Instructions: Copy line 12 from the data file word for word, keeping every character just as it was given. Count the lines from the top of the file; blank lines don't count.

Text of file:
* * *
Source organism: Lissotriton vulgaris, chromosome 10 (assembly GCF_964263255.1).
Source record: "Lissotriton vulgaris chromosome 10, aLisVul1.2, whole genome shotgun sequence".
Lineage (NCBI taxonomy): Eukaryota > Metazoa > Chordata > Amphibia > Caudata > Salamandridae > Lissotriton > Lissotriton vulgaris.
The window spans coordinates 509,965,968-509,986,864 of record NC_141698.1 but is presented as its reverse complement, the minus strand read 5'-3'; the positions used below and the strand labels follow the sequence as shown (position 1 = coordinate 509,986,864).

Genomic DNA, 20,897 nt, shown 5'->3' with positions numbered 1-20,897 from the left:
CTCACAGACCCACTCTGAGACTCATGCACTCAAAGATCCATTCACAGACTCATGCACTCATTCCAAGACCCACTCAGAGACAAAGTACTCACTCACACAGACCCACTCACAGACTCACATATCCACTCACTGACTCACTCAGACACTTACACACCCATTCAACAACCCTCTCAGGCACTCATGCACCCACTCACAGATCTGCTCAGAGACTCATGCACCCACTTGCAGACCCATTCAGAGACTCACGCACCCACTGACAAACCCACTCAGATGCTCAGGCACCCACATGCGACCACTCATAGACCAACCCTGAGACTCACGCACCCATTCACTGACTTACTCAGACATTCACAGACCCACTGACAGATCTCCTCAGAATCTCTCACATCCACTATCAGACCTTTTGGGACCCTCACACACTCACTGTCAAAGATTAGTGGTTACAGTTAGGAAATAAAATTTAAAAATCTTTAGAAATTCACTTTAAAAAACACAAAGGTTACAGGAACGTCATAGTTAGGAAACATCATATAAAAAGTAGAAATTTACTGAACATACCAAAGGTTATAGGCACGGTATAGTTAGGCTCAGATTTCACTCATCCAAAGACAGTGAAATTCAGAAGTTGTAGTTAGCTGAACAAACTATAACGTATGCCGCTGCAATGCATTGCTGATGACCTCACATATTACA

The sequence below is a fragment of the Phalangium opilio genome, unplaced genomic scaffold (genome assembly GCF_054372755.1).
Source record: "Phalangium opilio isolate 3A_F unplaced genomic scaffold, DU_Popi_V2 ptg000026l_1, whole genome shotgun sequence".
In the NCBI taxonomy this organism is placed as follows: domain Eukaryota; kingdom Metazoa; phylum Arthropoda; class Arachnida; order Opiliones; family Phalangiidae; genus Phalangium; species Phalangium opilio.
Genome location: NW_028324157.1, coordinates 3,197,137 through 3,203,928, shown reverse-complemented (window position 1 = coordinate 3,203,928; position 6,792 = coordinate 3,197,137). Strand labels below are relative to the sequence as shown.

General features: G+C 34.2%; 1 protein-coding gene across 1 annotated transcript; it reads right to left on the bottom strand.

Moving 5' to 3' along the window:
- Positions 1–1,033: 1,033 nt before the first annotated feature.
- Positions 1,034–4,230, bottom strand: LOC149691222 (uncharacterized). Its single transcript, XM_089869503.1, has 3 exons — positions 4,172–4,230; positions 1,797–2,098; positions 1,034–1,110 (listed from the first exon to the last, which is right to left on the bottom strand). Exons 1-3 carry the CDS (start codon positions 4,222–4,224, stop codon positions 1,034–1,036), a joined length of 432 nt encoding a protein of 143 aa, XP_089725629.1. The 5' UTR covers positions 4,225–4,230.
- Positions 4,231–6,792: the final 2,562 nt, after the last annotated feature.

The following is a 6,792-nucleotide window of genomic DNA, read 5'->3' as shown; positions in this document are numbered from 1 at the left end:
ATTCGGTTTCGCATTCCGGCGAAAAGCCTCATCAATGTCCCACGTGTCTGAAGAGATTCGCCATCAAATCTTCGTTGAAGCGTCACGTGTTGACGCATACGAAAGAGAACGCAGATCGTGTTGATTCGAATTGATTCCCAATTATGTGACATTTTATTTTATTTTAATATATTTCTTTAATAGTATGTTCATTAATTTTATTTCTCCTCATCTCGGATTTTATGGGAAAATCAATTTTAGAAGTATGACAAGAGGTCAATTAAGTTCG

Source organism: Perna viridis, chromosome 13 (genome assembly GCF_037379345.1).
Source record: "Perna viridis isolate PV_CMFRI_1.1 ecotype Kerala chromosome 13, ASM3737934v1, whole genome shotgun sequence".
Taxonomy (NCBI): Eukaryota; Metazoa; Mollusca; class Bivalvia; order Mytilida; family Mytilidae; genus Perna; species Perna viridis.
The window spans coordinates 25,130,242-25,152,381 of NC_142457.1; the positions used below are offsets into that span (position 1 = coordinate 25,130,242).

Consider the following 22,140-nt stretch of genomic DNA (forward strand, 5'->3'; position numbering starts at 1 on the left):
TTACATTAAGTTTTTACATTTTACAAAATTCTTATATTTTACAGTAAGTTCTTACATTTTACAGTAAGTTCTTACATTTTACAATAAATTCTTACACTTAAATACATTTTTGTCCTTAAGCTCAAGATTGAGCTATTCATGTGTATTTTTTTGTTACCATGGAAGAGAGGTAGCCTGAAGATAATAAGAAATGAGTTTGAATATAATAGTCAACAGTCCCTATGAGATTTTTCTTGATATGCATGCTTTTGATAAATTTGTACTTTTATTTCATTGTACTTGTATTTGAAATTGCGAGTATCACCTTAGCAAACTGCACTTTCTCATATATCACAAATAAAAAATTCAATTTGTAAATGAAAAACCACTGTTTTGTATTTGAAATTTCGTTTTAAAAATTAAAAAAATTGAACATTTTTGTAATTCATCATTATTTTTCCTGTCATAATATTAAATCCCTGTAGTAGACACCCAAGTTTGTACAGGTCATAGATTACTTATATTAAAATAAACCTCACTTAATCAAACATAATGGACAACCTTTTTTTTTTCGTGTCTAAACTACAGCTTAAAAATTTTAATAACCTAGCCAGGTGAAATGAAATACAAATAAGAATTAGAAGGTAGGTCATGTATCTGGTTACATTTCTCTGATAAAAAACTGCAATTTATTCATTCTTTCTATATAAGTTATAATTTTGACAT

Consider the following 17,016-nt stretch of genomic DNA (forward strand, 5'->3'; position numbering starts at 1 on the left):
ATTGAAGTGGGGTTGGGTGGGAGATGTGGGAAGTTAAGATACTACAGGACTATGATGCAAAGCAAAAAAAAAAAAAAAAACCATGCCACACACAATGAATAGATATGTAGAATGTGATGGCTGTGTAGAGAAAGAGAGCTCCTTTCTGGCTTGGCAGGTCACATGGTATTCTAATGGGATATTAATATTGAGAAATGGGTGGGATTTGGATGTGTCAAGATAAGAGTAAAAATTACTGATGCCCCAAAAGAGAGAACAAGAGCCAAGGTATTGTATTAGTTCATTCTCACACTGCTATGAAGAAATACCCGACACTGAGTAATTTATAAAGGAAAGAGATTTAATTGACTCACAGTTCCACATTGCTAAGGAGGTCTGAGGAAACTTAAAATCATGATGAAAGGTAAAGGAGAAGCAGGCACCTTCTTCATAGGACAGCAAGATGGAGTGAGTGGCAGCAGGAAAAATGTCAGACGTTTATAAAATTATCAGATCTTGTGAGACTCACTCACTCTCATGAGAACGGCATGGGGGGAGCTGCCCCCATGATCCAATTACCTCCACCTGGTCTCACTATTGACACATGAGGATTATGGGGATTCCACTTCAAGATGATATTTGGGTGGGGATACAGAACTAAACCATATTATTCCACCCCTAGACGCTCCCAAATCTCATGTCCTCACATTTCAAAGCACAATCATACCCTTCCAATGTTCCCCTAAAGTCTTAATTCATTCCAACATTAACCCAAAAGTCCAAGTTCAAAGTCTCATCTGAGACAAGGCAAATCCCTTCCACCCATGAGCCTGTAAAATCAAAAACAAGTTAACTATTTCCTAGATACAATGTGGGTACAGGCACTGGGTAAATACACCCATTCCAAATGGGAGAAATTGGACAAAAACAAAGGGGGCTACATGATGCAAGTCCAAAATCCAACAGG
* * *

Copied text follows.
Moving 5' to 3' along the window: